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    In light of my "cops aren't required to tell the truth" post, allow me please to illustrate.
    Here is a poor schmuck asking Did I Brandish My Weapon on Officer.com in a forum exclusively reserved for sworn law enforcement officers to give answers.

    It took 13 posts for the Correct answer to be posted, with 3 posts saying "Yes, you brandished" and only 1 "No, you didn't"
    It took until the 16th post for the correct citation to be given and it took the original poster to provide the correct information.

    Did any of the officers who gave incorrect answers say "Oops, my mistake, I've learned something?"
    Sure, every single one of them. You believe me, don't you?
    Last edited by Fallschirmjäger; 01-06-2012 at 12:54 AM.

  7. #7
    Regular Member ADulay's Avatar
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    Quote Originally Posted by SSZ-V View Post
    Excuse me if this has been covered before but I couldn't really find a answer to my question during a search.
    If a Ohio resident who has a valid Ohio CCW permit inadvertently has his weapon exposed during concealed carry would that now constitute open carry?
    Or would brandishing laws take effect in this situation?
    Thanks
    As open carry is legal in Ohio, you can't be arrested or accused of "brandishing" unless you've physically put the gun in your hand and waved it around.

    Accidental exposure might get you a question from an LEO that actually observed it (highly unlikely) but brandishing is not what is being described here.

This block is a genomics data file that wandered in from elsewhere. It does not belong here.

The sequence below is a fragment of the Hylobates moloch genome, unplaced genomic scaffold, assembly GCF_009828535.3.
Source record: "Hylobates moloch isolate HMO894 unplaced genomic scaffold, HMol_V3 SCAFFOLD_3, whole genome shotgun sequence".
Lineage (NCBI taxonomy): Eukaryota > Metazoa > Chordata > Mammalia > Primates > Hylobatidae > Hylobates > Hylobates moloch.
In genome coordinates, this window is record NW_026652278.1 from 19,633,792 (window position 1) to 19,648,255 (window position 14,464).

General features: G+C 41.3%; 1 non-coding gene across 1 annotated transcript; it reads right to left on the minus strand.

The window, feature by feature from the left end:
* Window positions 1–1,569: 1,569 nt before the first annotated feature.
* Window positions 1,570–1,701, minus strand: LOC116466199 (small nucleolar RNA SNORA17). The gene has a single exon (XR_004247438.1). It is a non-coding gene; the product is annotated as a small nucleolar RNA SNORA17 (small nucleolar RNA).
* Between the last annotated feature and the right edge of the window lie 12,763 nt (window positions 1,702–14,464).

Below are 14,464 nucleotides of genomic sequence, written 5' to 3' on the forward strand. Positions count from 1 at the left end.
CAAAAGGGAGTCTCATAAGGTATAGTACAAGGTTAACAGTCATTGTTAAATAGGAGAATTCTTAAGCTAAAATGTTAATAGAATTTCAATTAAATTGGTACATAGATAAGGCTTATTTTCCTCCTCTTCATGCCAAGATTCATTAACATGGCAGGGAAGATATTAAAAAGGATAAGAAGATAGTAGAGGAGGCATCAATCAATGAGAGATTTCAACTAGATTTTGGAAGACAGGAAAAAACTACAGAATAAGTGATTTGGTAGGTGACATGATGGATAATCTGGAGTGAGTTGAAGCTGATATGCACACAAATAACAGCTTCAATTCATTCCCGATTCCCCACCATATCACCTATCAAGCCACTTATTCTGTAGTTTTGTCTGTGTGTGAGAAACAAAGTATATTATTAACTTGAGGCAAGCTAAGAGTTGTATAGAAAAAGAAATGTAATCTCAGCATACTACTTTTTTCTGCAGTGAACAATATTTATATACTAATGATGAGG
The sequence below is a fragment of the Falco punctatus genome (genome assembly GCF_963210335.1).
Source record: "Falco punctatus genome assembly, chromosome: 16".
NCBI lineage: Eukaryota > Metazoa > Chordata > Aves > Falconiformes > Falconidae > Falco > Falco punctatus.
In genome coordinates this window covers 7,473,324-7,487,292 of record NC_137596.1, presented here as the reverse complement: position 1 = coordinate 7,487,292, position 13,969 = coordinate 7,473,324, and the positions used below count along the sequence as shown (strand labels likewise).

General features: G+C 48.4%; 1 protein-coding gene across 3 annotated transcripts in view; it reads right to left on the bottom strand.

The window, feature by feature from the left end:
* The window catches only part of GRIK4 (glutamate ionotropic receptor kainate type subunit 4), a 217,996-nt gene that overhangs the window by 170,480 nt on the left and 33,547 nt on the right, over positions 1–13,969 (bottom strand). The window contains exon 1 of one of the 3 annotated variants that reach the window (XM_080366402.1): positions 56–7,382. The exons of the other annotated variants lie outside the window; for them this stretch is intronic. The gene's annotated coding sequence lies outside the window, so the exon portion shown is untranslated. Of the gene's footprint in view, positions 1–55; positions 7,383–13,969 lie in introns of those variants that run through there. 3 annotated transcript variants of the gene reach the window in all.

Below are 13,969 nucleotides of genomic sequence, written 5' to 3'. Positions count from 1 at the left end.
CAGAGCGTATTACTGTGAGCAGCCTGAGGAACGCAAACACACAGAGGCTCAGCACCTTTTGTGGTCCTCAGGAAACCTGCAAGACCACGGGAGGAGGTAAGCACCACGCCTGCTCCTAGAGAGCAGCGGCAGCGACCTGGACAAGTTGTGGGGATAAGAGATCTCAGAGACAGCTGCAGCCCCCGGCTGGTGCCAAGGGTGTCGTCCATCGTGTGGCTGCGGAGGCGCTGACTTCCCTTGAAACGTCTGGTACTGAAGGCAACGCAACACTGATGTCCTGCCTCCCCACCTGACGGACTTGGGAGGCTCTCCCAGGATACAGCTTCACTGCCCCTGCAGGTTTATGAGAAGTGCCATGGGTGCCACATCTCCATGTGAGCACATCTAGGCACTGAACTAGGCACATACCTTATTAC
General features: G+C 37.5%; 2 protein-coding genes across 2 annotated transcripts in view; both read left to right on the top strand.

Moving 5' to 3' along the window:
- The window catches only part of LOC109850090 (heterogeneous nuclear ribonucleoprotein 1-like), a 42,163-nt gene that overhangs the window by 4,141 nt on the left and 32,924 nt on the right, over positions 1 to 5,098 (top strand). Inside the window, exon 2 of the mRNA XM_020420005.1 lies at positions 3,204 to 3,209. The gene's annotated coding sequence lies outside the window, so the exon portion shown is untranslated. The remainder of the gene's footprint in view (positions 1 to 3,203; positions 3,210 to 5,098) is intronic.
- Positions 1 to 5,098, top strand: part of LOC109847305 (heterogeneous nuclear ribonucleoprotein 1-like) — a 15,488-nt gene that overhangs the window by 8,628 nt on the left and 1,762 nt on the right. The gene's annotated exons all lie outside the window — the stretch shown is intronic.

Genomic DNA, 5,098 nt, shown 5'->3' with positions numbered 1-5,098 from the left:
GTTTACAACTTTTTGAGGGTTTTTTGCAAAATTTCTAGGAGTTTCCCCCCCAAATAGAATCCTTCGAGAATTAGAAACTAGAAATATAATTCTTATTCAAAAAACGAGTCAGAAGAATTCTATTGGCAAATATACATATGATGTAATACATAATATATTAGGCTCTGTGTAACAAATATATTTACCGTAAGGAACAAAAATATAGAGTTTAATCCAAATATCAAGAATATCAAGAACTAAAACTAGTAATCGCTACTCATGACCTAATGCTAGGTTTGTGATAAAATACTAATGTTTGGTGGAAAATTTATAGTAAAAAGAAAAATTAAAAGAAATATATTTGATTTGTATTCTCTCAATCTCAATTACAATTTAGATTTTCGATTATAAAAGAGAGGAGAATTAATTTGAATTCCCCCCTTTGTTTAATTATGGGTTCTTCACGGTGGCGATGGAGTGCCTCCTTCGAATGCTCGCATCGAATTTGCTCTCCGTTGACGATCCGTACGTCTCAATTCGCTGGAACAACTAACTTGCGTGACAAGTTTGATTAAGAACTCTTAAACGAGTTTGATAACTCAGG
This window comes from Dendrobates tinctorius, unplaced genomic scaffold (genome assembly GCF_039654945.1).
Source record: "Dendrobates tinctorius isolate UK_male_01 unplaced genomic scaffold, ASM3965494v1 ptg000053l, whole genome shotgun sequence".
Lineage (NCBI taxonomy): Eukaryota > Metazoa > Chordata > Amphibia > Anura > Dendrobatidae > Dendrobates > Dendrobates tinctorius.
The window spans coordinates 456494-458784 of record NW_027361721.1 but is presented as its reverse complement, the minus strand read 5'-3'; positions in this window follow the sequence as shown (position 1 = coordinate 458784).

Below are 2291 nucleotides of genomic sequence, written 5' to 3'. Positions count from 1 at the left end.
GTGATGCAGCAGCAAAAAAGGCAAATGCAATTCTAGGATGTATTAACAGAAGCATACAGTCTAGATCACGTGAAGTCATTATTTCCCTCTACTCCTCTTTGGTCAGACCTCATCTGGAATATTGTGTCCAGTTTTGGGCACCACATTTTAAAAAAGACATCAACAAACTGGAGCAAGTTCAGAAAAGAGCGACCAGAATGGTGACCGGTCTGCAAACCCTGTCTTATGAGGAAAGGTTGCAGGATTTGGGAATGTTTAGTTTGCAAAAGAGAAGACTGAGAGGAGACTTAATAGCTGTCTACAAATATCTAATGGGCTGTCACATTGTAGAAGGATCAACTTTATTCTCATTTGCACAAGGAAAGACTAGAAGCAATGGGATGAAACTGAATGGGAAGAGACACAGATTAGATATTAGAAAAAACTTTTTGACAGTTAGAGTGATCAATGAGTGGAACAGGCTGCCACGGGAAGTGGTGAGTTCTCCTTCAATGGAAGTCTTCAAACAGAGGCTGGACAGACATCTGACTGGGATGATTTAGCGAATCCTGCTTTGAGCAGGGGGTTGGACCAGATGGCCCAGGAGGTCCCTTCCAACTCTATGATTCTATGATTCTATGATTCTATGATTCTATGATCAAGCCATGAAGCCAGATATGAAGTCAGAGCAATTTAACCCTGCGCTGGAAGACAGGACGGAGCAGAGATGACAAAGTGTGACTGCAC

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  8. #8
    Regular Member Fallschirmjäger's Avatar
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    Of course, all that's necessary is to say "I've got a gun in my pocket. Give me a nickle." to warrant a brandishing charge, there isn't even a need for a gun to actually be in the offender's possession or in his hand.
    Last edited by Fallschirmjäger; 01-07-2012 at 12:03 AM.

  9. #9
    Accomplished Advocate color of law's Avatar
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    2911.01 Aggravated robbery.

    (A) No person, in attempting or committing a theft offense, as defined in section 2913.01 of the Revised Code, or in fleeing immediately after the attempt or offense, shall do any of the following:

    (1) Have a deadly weapon on or about the offender’s person or under the offender’s control and either display the weapon, brandish it, indicate that the offender possesses it, or use it;
    The ORC does not define the term Brandish. Therefore, the general definition would apply. "Brandish" to shake or wave (as a weapon) menacingly, or to exhibit in an ostentatious or aggressive manner.

    Not that I recommend it, but just carrying a gun in your hand at your side would not meet the general definition of brandishing. Open carry does not mandate that the gun be carried in a holster.

  10. #10
    Accomplished Advocate BB62's Avatar
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    Quote Originally Posted by color of law View Post
    The ORC does not define the term Brandish. Therefore, the general definition would apply. "Brandish" to shake or wave (as a weapon) menacingly, or to exhibit in an ostentatious or aggressive manner.

    Not that I recommend it, but just carrying a gun in your hand at your side would not meet the general definition of brandishing. Open carry does not mandate that the gun be carried in a holster.
    First things first.

    Before we (the collective "we") spend a lot of time discussing whether a hand-carried handgun is or is not "brandishing", I suggest we work on clearly establishing, by various means, that a holstered handgun, in the absence of other information/justification is not a) reason enough for a Terry stop, b) sufficient reason for a citation of disorderly conduct or inducing panic.

    Ohio's gun rights organizations have failed to do so, for various reasons, IMHO leaving the matter for others to handle. Come spring the collective "we" needs to work harder on such issues.
    Last edited by BB62; 01-08-2012 at 02:28 PM.